Jazz

Les McCann “Layers” (1974)

Think of the work of the following artists in the early seventies: Tonto’s Expanding Head Band, The Mizell Brothers, Lonnie Liston Smith, Stevie Wonder, George Duke, Herbie Hancock, Miles Davis. If you like their work, you’ll like – love – this album. Aside from an electric bass and three percussionists, this is the epitome of a keyboard album. By overdubbing (this was the first album recorded in 32-track format), McCann employs ARP synths, clavinet, Fender-Rhodes e-piano, and piano to simulate horns, woodwinds, and whatnot. On the basis of funky grooves, he creates a reflective atmosphere that’s both nostalgic and futuristic. The album is structured like a suite, with the tunes fading into each other. The result is something that could be called Prog-Jazz. McCann created a visionary sound when he recorded this album in ’72. Layers is a groundbreaking Fusion album from the early seventies when fusion was not yet something to be ashamed of. The record belongs to the best of that genre. –Yofriend

Charlie Parker & Dizzy Gillespie “Bird and Diz”

This is hardly a typical recording, but I have to say that this is my favorite jazz album ever recorded. It’s the only recording to have Thelonious Monk playing together with Charlie Parker and Dizzy Gillespie, which in itself is pretty amazing. Although their styles are so distinct, they do play quite well together. Hearing them playing together is almost surreal. It’s hard for me to describe how and why I like this album. I think the main reason that I like it is that it’s so strange and so normal at the same time. The tunes exemplify this…two catchy blues (Bloomdido and Mohawk), a laid-back song to the same chord changes as “Stompin at the Savoy” (Relaxin’ with Lee), a slowish and rather bizarre rhythm-changes tune (An Oscar for Treadwell), leap frog which is just ridiculously fast, and rather cheerful…and then…my melancholy baby. And of course…bizarre stuff happens to the harmonies and rhythms when you put these musicians together. One moment it sounds so old-fashioned, the next moment totally modern. I love it all the way! –Alex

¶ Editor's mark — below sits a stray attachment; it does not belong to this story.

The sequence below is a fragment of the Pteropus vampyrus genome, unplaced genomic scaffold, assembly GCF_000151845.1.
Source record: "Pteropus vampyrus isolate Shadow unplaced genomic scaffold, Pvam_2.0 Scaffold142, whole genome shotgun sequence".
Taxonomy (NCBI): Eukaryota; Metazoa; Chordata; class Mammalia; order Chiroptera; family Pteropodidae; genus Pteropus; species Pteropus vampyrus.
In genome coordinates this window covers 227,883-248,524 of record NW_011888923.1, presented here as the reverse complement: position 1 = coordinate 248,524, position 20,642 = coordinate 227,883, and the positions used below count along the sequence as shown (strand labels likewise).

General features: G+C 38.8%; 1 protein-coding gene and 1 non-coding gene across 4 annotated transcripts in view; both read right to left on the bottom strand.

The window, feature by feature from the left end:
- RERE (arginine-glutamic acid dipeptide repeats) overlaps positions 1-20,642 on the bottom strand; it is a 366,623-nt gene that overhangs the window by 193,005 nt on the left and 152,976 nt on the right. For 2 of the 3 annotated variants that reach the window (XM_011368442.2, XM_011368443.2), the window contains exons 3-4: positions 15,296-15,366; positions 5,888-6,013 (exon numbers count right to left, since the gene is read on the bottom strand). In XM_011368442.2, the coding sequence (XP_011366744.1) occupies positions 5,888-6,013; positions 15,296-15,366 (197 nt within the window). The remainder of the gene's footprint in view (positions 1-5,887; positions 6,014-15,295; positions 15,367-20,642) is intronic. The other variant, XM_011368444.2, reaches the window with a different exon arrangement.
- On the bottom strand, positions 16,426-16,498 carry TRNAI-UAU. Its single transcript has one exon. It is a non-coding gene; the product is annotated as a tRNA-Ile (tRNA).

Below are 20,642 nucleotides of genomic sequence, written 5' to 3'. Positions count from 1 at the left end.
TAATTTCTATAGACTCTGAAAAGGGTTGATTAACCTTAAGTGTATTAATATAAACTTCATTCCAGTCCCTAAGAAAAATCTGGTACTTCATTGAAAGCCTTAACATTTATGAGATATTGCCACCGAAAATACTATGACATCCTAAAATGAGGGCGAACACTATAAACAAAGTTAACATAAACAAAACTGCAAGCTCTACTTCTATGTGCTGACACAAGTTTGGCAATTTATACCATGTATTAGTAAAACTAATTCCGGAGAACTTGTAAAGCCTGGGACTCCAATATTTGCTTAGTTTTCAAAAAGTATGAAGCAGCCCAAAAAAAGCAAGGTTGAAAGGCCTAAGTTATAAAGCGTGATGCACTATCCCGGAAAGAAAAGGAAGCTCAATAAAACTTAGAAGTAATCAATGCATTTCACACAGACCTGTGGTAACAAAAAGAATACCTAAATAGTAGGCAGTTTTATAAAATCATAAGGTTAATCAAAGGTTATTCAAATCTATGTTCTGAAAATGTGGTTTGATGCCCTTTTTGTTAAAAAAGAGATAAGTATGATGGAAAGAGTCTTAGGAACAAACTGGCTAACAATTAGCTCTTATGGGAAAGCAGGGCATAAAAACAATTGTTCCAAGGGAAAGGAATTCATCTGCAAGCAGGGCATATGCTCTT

Ornette Coleman “This Is Our Music” (1961)

It was over 30 years ago that I bought my first Ornette Coleman album, Free Jazz, from the second-hand record shop: it was love at first sight (first hear?). Love is inexplicable, at least to those in love, but the sound of Coleman’s alto had an immediate effect on me, an emotional connection, that continues until today. It is the early Atlantic recordings that remain at the heart of my love for Coleman. I have only been listening to This Is Our Music for the past couple of months (I feel no need to rush a love affair), but, other than Free jazz, it has become my favorite of the Coleman-Atlantic albums (but I don’t feel I have to be bound by that judgement in the future). I have heard it said that compared to other figures of the 1960s jazz avant garde Coleman now seems very tame: I think that is true, at least as far as he doesn’t howl and shout in way that threatened to blow away all our assumptions of what music should be, but then the other avant garde sax players tended to fall in behind Coltrane, in their stance of difference they tended to sound the same, while Coleman remains unique. He has created his own musical world, one I find as vivid and friendly as an Impressionist painting, and it is a world that has no successful copies. The one musician who shared this vision was Don Cherry and he is the Engels to Coleman’s Marx, the Watson to his Holmes, the Robin to his Batman – he is the lesser figure, the one who takes his imaginative world from his dominating companion, but maybe he brings Coleman closer, creating a bridge between him and us. Charlie Haden is the anchor for this music, for most of this album playing an idiosyncratic hard bop bass, it has the lines that stabilize the music. The exception is Beauty Is a Strange Thing where, playing with a bow, he allows the music to drift away like a cloud without any edges. Ed Blackwell is a unique drummer (and I much prefer him to Billy Higgins’ work on the earlier Atlantic-Coleman albums) – he is the gentlest of drummers, not giving the music the rhythmic propulsion we expect a drummer to provide, but rather a rhythmic voice responding to and answering the horns. Writing about other Coleman-Atlantic albums I have said that their great limitation is that all the tracks tend to be a bit the same – here there are two numbers that stand out for their difference: the slow and hovering Beauty Is a Rare Thing and the reinvention of Embraceable You. The latter is the only Ornette Coleman version of a standard I know – it is as though Gershwin’s melody has been replanted in a totally alien soil and it has grown in an unforeseeable way, still recognisably having the same shape, but also disturbingly different. –Nick